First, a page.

The journal club has been getting neglected recently. Trying to remedy that for this year.
From this month's JNM comes a paper on I-131 therapy and pregnancy, always a very hot issue. The paper is a follow-up to an earlier study from 1996 which said that I-131 exposure from thyroid therapy did not affect the outcome of subsequent pregnancies.
In the current paper, the number of patients with pregnancies within a year following 131I therapy was increased over the previous study (n=158 vs n=96) enabling better statistical analysis of the results.
One of the more interesting (I thought) results from the study was that the percentage of miscarriages following treatment for thyroid cancer (either surgical or radioiodine therapy) increased. However, the percentages were essentially the same whether the treatment was surgical or with radioiodine (20.7% vs 19%).
There are a lot of statistics and tables presented in the paper looking at a myriad of things. However, the bottom line is that the authors did not find any evidence to support a common precaution that female patients avoid becoming pregnant for one year following treatment for thyroid cancer.
Garsi J-P, Schlumberger M, Rubino C, et al. Therapeutic administration of 131I for differentiated thyroid cancer: radiation dose to ovaries and outcome of pregnancies. J Nucl Med. 2008;49:845-852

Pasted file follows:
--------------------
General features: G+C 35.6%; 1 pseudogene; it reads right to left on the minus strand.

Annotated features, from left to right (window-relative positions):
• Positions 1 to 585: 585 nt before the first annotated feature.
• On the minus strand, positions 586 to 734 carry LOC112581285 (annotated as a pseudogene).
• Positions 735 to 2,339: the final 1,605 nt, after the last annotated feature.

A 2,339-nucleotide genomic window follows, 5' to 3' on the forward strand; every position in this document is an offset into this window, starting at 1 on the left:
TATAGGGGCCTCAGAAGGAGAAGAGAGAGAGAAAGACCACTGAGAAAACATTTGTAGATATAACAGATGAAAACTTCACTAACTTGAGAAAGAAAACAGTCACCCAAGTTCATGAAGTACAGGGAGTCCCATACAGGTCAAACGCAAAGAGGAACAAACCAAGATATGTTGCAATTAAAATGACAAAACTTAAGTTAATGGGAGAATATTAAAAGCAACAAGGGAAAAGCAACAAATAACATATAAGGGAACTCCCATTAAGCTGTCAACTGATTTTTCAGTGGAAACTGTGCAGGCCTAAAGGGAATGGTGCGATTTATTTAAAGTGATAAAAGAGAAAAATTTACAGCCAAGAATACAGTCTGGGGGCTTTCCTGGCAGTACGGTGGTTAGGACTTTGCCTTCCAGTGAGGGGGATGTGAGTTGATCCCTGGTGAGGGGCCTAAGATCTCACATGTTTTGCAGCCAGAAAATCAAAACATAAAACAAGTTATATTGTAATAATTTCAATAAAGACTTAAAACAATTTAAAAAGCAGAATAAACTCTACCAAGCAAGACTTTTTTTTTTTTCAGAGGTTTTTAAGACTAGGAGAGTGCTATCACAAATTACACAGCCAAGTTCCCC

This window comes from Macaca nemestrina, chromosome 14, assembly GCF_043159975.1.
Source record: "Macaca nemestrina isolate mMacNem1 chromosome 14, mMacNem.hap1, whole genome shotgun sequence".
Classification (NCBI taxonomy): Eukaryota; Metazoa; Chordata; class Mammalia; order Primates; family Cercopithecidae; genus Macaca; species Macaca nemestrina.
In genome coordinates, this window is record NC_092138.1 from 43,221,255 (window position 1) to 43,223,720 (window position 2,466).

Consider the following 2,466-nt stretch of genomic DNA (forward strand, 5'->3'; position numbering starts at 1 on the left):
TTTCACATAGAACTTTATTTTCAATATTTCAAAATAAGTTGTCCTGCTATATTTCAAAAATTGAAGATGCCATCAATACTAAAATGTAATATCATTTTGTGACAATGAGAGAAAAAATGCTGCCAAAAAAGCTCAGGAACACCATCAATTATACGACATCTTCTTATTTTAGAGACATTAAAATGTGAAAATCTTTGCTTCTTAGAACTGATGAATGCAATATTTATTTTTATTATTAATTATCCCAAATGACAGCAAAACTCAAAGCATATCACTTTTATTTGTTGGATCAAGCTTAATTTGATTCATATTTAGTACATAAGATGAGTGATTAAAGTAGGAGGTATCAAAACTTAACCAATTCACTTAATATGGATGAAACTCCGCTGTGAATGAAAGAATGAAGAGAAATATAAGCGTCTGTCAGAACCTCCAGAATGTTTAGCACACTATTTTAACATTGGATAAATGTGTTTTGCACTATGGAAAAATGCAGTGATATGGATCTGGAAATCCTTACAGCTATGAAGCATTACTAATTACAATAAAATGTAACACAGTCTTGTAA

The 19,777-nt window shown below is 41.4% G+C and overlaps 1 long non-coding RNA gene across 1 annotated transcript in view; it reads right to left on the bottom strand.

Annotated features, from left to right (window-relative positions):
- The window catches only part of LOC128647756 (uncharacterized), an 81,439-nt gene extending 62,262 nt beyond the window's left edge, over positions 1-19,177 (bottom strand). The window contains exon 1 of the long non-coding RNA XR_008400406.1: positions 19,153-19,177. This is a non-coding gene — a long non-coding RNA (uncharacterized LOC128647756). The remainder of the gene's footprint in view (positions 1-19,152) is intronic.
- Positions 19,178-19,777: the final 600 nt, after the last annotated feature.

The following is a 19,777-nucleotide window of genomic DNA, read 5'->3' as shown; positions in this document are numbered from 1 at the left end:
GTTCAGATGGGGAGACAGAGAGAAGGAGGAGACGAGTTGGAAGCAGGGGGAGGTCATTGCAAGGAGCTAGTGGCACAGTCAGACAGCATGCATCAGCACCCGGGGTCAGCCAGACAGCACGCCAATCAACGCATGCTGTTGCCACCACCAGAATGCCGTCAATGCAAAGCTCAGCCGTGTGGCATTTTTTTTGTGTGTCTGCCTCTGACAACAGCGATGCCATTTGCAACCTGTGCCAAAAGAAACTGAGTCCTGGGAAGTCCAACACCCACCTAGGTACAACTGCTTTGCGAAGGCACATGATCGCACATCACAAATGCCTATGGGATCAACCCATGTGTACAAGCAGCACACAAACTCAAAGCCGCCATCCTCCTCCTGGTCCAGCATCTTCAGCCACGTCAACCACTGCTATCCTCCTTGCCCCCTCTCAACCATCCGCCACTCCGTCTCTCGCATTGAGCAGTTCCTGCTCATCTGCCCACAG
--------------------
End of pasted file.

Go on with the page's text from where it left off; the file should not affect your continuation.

Radiation is known to be mutagenic. The present study updates a 10-y-old study regarding pregnancy outcome and the health of offspring of women previously exposed to radioiodine (131I) during thyroid carcinoma treatment, by doubling the number of pregnancies that occurred after exposure. Methods: Data on 2,673 pregnancies were obtained by interviewing female patients who were treated for thyroid carcinoma but had not received significant external radiation to the ovaries. Results: The incidence of miscarriages was 10% before any treatment for thyroid cancer; this percentage increased after surgery for thyroid cancer, both before (20%) and after (19%) 131I treatment, with no variation according to the cumulative dose. In contrast to previously reported data, miscarriages were not significantly more frequent in women treated with radioiodine during the year before conception, not even in women who had received more than 370 MBq during that year. The incidences of stillbirths, preterm births, low birth weight, congenital malformations, and death during the first year of life were not significantly different before and after 131I therapy. The incidences of thyroid and nonthyroid cancers were similar in children born either before or after the mother's exposure to radioiodine. Conclusion: There is no evidence that exposure to radioiodine affects the outcomes of subsequent pregnancies and offspring. The question as to whether the incidences of malformations and thyroid and nonthyroid cancers are related to gonadal irradiation remains to be established. The doubling dose is still being heatedly debated, and the value of 1 Gy as the doubling dose in humans should be reevaluated.